2. A clear job description and expectations.  As a consultant I go into companies all the time and ask people what their role is and what they are responsible for.  Usually I get a general “everything” statement.  Most do not have a formal job description or it is so dated that it doesn’t match what they do.
  3. A review of policies and processes.  Employees don’t start a job wanting to do things wrong.  But unfortunately, all new employees are not confident enough to ask a million questions.  Even small things like how to fill out an expense report to get reimbursed or if an expense can even be reimbursed.  Things like this are important.  For example, If an employee comes out of pocket for an expense and they don’t know or ask if it can be reimbursed, chances of them stepping out in an activity for the company over time will reduce.  And, even though it is totally okay for them to expense it, not knowing will create resentment towards the company.
  4. Help the new employee fit in.  Eating lunch on the first day for a new employee is uncomfortable.  Especially, if most people eat in.  Where do we eat?  When do we eat and who can we eat with?  These things start to worry the person way too early in the day.
  5. Training for their job.  This seems obvious, but in most cases when I ask about a training plan, there isn’t one.  And, not only is there not a training plan, but the owner is so busy, they may give the employee something to do that takes about 2 hours, and then when the employee finishes, the owner is gone….for the rest of the day.  They are working to keep things going.  That is why it is important to have a plan, even if that plan is to shadow someone else for a while.  Just knowing what to do with their time can make all of the difference in the world.

Starting Right Increases Performance and Engagement

It is very typical in smaller businesses to feel like it takes a new employee a long time to really be helpful.  If you think back to all of these instances, did you really onboard the new person?  When just these five things are focused on at the beginning of a new job the performance is multiple times better than without.  Not only for the employees benefit, but also for the team’s and the company’s.  The sooner the employee is trained, the sooner they can help.  The sooner the employee is trained right, the better the employee will be accepted and respected among his peers.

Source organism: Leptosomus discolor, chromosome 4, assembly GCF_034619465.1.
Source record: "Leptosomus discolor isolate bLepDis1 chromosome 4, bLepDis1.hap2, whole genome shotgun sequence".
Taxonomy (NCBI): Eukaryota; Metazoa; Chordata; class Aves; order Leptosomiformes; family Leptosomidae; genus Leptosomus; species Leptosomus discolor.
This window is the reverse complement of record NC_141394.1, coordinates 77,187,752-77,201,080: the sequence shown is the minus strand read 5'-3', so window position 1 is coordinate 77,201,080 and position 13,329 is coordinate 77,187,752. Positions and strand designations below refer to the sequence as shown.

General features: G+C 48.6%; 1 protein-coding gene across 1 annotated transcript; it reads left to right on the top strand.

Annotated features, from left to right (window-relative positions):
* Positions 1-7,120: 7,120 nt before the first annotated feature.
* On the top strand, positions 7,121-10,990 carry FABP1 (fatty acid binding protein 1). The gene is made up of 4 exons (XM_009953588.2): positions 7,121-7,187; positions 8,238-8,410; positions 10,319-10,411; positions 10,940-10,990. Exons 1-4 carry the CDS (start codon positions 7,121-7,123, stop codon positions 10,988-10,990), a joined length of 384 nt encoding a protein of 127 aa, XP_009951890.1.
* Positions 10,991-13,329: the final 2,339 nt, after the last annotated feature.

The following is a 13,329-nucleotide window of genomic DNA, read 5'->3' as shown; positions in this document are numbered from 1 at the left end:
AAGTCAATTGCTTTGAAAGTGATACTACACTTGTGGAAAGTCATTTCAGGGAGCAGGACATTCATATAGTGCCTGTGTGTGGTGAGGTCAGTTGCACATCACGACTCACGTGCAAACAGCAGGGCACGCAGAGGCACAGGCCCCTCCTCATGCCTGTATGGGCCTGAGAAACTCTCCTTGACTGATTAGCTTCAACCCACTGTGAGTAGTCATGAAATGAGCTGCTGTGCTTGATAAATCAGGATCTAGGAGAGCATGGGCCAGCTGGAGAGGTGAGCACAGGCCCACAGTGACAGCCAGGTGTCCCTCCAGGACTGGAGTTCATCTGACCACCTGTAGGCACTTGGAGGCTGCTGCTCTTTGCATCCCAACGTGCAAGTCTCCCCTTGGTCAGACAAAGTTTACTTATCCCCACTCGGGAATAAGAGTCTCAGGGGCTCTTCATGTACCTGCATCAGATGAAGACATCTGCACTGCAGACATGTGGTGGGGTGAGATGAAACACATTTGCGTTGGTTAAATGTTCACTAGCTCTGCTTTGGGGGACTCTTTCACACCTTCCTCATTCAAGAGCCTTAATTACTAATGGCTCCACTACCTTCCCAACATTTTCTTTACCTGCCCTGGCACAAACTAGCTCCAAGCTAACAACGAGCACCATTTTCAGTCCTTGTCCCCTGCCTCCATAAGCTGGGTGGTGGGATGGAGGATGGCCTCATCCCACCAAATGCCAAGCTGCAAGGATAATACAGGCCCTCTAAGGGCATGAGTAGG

When an employee is doing things right, she gets positive feedback.  And guess what, this increases her engagement.  There is a domino effect at play.  Ultimately, you hire a person wanting it to be a long-term commitment for you both.  To make it last, start here.

Start with a strong on-boarding plan.

Do you have an onboarding process for your new employees?  If you would like help, call us to see how we can help you structure a program that can work for your company. 

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Sue Miley

Sue Miley MBA, MA, LPC helps small business owners build successful businesses on a foundation of Christian values. After 20 years in business, and 10 years as a Christian counselor, Sue uses a combination of faith, business and psychology to help clients in business and in life.